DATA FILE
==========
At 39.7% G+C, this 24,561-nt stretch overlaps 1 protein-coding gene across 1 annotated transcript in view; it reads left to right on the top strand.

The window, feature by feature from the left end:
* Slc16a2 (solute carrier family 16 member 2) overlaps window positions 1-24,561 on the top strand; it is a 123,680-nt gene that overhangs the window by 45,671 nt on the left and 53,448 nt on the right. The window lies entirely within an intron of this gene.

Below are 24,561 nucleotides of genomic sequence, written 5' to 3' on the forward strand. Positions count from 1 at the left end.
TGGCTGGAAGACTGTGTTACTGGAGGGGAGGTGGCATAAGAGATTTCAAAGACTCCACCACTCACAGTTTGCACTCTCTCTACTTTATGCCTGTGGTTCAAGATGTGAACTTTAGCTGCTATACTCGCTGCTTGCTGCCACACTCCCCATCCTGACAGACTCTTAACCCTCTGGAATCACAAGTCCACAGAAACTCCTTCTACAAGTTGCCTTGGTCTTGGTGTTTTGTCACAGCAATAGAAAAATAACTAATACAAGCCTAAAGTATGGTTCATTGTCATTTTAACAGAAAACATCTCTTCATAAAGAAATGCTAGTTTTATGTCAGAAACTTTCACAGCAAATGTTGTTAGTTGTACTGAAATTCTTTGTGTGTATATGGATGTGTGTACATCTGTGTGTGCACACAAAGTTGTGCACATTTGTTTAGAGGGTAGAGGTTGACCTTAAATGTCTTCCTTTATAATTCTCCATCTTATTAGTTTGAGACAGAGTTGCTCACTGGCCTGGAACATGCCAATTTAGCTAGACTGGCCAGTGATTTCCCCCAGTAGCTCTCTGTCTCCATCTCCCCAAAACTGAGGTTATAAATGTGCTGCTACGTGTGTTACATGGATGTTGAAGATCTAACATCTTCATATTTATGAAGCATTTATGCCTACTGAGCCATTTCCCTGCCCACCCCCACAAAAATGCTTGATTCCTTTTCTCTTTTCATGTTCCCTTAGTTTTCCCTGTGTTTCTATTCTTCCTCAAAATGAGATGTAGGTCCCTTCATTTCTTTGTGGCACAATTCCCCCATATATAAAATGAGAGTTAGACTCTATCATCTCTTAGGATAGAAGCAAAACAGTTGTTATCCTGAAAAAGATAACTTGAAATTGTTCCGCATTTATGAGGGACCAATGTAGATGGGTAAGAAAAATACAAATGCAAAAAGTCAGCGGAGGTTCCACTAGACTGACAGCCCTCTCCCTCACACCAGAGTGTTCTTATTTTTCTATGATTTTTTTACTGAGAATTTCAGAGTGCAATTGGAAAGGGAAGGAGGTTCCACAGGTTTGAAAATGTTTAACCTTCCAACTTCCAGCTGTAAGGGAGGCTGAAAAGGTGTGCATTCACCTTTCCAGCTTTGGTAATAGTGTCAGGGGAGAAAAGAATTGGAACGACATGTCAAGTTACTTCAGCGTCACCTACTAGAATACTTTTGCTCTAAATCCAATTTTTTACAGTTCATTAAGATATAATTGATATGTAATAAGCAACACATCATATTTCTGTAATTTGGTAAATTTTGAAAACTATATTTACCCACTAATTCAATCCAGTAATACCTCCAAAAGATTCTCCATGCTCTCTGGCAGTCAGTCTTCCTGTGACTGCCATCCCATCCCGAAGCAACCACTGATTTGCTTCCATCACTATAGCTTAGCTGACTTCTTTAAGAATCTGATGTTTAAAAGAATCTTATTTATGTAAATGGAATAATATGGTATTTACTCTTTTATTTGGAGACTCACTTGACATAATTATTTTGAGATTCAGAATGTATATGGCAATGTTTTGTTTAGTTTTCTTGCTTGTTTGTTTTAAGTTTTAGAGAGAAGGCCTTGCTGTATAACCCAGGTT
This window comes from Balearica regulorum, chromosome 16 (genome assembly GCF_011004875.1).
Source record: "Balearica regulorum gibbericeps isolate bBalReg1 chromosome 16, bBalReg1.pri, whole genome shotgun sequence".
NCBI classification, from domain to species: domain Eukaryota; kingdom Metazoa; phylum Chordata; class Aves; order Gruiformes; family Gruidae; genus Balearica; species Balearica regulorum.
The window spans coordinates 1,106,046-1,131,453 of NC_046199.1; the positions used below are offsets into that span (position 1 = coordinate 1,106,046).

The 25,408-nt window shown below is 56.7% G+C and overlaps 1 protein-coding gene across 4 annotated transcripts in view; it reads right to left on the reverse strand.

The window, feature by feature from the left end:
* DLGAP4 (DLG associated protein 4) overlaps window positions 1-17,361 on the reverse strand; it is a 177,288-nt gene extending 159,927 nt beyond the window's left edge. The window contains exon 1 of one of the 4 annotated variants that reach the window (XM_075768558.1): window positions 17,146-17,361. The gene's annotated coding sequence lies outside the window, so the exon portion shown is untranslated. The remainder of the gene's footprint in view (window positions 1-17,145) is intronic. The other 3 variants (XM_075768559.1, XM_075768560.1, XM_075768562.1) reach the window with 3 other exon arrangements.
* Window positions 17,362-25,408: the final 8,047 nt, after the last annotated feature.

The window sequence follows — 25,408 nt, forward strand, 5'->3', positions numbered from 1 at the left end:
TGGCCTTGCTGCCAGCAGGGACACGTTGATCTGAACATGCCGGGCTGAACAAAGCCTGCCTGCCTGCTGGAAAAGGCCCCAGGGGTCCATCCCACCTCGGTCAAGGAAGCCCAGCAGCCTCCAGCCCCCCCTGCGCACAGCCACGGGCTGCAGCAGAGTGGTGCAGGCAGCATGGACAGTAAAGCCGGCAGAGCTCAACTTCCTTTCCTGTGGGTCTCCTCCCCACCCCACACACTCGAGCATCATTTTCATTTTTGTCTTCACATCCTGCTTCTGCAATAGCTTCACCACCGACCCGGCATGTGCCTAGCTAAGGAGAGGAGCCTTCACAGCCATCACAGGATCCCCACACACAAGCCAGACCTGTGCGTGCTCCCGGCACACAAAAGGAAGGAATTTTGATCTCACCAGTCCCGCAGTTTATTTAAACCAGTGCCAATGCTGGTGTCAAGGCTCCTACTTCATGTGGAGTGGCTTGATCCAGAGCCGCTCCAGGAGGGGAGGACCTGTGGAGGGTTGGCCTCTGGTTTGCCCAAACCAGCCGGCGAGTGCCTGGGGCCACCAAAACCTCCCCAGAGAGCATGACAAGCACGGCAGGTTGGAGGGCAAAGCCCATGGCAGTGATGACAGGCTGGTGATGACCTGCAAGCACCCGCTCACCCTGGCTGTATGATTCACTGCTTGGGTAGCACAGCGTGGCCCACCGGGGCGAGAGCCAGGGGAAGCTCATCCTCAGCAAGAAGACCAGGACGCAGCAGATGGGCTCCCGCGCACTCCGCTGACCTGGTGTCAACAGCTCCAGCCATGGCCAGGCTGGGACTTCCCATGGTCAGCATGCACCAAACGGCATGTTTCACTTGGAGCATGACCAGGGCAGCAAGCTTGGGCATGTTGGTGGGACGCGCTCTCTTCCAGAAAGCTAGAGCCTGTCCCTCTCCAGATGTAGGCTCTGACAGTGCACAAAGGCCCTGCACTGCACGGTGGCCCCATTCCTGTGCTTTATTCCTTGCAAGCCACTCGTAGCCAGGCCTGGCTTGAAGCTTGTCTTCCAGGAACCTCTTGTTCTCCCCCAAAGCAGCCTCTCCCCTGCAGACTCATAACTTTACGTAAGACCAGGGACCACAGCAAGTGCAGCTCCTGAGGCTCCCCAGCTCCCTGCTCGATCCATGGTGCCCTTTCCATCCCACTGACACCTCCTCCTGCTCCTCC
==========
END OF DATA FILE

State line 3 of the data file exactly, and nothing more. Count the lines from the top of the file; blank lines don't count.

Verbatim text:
* Slc16a2 (solute carrier family 16 member 2) overlaps window positions 1-24,561 on the top strand; it is a 123,680-nt gene that overhangs the window by 45,671 nt on the left and 53,448 nt on the right. The window lies entirely within an intron of this gene.